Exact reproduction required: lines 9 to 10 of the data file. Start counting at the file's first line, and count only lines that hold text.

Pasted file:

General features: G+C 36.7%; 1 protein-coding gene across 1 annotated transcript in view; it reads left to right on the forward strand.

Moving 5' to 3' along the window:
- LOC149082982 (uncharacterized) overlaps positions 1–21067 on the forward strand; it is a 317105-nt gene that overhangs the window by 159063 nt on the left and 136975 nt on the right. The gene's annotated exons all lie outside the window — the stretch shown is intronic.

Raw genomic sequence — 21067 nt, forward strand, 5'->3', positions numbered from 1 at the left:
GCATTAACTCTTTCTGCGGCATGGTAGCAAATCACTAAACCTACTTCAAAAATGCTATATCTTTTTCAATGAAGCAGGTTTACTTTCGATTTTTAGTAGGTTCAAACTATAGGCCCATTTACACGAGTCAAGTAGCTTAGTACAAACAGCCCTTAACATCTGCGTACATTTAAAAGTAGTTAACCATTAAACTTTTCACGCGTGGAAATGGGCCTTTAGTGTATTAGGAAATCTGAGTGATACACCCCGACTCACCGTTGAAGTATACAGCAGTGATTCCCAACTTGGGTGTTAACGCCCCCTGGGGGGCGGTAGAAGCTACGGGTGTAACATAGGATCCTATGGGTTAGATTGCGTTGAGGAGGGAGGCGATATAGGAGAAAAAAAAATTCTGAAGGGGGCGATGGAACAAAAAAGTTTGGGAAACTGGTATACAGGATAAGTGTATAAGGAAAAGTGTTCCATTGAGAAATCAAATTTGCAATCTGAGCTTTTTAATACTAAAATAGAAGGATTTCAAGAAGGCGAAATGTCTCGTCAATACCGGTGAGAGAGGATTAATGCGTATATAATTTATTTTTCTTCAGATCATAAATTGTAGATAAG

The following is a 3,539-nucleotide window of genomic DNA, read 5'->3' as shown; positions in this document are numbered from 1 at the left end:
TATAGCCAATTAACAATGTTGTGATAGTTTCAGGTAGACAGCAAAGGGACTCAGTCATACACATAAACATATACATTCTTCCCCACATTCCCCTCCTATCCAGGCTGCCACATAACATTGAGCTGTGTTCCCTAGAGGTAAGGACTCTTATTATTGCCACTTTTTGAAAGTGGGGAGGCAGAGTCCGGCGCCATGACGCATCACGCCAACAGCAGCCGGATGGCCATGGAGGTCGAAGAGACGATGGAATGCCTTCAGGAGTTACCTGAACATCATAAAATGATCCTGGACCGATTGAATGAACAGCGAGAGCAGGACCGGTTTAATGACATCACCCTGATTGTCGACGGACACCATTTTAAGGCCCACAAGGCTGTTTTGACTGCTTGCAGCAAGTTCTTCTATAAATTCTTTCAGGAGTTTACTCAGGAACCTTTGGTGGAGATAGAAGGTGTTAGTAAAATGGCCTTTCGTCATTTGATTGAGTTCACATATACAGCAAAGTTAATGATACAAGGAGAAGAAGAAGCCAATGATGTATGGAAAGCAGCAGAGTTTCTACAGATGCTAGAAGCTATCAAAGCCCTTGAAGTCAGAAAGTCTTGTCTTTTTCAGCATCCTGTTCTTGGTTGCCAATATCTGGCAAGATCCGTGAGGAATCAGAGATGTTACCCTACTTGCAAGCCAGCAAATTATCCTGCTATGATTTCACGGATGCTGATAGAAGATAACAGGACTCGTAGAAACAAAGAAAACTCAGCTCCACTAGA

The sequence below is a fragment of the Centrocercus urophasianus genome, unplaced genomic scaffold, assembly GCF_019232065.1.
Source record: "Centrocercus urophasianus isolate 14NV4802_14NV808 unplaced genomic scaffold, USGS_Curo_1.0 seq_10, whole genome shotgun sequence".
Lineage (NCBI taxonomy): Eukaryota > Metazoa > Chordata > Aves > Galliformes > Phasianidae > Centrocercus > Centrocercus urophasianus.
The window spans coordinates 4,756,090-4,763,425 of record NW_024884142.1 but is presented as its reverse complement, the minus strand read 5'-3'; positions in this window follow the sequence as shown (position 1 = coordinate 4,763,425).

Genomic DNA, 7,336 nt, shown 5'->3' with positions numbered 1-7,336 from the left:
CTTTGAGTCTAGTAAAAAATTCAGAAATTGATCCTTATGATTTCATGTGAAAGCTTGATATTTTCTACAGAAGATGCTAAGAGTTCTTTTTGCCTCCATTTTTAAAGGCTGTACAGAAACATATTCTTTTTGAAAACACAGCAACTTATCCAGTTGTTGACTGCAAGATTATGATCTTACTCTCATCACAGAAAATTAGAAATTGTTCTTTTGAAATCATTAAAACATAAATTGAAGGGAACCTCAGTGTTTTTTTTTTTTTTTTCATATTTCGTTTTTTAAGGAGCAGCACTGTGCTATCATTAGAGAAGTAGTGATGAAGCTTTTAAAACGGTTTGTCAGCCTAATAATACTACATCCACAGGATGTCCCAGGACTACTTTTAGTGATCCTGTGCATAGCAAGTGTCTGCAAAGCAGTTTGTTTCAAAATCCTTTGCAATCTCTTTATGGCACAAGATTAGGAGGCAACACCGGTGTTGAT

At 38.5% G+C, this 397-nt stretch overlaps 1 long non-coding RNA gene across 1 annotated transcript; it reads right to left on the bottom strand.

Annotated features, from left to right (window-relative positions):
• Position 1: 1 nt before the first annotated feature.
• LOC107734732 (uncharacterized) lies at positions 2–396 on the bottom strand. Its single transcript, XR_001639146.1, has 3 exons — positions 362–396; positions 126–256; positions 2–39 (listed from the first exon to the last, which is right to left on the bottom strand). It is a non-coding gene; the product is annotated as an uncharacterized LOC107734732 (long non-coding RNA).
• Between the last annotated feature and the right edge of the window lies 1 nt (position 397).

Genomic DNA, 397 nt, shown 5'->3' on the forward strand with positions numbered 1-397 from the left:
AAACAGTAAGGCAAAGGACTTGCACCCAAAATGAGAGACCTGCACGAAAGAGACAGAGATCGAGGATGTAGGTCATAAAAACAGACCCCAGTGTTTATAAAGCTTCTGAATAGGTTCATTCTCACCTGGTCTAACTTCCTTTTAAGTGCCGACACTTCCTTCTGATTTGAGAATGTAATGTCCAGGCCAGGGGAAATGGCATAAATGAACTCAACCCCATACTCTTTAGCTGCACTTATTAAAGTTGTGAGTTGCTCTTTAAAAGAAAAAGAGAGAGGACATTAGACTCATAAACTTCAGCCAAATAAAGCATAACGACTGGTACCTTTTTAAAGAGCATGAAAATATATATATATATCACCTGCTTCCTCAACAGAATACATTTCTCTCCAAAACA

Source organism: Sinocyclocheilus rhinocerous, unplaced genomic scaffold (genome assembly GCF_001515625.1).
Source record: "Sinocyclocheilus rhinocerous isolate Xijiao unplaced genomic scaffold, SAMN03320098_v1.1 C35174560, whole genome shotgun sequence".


Source record: "Centrocercus urophasianus isolate 14NV4802_14NV808 unplaced genomic scaffold, USGS_Curo_1.0 seq_10, whole genome shotgun sequence".
Lineage (NCBI taxonomy): Eukaryota > Metazoa > Chordata > Aves > Galliformes > Phasianidae > Centrocercus > Centrocercus urophasianus.